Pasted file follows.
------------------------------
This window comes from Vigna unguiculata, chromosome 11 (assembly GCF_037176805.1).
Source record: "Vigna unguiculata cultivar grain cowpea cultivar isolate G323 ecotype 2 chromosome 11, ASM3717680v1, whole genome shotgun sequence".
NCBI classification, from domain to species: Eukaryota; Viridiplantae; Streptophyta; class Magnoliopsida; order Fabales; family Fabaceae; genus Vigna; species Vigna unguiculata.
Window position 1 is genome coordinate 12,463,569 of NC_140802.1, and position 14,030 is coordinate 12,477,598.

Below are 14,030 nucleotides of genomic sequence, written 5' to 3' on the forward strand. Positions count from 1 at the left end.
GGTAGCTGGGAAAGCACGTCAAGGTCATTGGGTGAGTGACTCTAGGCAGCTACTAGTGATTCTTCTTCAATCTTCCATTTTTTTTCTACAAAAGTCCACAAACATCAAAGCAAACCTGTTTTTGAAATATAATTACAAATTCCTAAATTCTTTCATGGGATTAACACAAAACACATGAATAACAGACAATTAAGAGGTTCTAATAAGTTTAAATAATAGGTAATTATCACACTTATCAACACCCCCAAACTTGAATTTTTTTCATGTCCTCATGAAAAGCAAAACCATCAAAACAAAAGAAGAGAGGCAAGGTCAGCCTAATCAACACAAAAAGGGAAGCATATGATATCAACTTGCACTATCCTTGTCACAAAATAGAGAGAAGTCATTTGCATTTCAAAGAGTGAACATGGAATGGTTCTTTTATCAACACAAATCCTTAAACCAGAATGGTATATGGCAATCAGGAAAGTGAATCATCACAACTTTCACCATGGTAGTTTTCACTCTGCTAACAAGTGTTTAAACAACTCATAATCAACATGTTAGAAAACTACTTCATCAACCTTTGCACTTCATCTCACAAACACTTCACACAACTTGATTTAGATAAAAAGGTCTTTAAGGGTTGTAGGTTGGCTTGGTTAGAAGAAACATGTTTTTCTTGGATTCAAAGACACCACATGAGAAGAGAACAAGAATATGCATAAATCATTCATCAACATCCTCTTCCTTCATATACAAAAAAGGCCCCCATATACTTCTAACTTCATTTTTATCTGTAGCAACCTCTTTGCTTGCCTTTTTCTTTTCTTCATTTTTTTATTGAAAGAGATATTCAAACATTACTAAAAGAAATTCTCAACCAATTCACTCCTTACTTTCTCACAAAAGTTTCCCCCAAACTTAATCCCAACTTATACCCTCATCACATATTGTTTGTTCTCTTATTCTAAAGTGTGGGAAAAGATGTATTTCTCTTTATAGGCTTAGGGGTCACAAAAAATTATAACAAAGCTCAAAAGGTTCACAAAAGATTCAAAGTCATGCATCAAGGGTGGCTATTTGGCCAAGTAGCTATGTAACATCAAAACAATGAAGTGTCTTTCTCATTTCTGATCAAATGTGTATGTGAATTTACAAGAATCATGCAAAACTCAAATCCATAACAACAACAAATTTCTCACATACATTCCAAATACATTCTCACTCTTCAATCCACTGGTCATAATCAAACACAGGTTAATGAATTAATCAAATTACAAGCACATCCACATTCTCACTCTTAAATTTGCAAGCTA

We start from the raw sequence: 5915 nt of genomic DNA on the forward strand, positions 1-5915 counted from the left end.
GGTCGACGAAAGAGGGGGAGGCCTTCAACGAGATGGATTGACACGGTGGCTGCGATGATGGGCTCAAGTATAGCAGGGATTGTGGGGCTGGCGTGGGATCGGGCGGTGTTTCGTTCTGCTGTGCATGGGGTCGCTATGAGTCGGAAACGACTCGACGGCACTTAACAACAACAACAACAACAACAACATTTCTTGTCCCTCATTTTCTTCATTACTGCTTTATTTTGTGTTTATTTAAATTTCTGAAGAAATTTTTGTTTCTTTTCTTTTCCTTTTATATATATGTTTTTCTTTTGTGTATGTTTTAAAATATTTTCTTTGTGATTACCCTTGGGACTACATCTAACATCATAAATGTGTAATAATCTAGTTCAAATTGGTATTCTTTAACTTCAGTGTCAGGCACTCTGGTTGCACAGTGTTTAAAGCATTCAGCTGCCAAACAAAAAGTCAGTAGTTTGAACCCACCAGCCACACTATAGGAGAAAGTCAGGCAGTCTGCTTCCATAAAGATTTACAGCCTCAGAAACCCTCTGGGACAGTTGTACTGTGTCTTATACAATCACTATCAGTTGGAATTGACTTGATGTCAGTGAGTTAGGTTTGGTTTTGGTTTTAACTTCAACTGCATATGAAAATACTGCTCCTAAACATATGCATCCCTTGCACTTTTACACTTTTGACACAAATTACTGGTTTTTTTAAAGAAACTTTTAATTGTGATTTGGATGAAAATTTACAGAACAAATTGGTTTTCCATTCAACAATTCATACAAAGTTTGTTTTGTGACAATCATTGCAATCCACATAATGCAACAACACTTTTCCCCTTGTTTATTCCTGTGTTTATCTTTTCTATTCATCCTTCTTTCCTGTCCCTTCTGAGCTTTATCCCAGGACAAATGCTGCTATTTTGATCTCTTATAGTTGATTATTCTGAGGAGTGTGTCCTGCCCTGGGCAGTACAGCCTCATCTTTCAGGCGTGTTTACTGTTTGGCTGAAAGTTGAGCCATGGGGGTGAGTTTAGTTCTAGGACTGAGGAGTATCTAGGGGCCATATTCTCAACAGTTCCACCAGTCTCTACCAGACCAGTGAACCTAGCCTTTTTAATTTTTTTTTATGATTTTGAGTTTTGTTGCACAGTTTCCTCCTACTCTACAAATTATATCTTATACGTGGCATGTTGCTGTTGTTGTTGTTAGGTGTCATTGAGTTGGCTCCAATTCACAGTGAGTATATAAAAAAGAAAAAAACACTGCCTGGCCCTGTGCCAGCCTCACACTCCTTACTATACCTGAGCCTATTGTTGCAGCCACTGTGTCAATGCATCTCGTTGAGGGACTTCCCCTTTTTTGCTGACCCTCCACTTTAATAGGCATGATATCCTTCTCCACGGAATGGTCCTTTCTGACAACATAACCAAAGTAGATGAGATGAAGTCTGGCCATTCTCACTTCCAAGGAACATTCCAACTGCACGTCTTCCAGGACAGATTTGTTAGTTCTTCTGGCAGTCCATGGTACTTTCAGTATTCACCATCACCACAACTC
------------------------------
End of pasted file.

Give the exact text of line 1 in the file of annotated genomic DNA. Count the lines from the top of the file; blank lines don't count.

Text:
This window comes from Vigna unguiculata, chromosome 11 (assembly GCF_037176805.1).